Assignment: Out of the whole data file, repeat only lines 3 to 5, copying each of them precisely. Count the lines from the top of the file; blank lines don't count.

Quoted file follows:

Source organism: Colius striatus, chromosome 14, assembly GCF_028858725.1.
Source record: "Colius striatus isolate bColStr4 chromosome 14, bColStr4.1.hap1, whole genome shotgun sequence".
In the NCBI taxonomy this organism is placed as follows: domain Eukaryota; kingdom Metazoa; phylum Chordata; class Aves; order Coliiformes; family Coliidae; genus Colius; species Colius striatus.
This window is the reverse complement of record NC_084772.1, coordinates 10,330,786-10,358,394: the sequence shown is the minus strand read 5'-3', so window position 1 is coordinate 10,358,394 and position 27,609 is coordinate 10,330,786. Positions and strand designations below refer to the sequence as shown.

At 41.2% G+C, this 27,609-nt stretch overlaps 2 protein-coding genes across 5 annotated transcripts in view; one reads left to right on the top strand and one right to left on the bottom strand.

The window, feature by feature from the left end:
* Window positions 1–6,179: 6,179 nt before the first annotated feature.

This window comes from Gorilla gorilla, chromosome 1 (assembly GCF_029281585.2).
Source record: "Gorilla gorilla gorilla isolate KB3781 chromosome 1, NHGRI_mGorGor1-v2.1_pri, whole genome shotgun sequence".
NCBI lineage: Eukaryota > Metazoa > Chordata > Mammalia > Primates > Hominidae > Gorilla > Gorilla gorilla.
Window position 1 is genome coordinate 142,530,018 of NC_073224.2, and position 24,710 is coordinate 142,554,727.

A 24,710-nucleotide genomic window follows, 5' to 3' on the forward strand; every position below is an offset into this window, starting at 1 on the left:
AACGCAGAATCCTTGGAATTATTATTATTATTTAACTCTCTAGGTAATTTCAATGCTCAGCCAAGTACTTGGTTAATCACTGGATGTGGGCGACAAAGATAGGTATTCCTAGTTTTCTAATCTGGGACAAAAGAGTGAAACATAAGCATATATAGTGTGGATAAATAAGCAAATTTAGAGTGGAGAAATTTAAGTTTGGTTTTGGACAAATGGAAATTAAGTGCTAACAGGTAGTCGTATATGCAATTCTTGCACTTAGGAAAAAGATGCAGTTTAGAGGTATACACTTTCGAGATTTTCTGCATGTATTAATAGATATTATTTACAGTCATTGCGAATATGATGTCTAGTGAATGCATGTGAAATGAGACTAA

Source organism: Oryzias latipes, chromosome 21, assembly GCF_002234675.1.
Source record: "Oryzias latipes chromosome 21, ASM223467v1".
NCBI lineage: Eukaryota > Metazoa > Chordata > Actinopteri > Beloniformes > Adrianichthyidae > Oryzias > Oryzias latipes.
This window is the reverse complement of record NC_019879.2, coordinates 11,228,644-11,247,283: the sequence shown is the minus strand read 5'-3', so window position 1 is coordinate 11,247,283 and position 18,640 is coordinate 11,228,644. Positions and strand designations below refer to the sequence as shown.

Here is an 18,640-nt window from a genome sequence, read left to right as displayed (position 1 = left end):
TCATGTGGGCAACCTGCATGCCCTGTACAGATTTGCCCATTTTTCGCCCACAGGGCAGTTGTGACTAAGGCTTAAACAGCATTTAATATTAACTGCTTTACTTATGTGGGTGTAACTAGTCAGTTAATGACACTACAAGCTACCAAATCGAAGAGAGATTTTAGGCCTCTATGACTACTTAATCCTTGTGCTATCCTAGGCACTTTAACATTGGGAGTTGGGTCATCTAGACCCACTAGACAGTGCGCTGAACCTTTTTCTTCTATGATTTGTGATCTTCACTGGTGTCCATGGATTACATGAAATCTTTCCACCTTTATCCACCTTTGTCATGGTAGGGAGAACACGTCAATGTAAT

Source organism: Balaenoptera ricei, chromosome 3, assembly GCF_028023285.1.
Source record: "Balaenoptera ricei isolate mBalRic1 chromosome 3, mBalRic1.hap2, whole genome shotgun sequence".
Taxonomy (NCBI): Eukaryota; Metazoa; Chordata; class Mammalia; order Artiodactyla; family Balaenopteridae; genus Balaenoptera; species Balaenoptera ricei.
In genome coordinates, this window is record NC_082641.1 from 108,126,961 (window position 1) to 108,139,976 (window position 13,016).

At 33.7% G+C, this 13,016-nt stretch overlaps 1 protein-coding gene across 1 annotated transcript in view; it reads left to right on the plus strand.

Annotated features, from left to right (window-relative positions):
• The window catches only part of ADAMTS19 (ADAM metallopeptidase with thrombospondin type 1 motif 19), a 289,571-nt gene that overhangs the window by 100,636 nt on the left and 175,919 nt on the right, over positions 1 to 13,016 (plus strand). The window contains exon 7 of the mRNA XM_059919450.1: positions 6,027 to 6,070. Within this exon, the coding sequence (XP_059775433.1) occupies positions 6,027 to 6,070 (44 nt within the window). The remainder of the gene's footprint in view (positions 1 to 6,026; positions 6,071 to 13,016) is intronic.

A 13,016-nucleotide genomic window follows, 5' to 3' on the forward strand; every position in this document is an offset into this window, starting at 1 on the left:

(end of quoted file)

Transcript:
In the NCBI taxonomy this organism is placed as follows: domain Eukaryota; kingdom Metazoa; phylum Chordata; class Aves; order Coliiformes; family Coliidae; genus Colius; species Colius striatus.
This window is the reverse complement of record NC_084772.1, coordinates 10,330,786-10,358,394: the sequence shown is the minus strand read 5'-3', so window position 1 is coordinate 10,358,394 and position 27,609 is coordinate 10,330,786. Positions and strand designations below refer to the sequence as shown.

At 41.2% G+C, this 27,609-nt stretch overlaps 2 protein-coding genes across 5 annotated transcripts in view; one reads left to right on the top strand and one right to left on the bottom strand.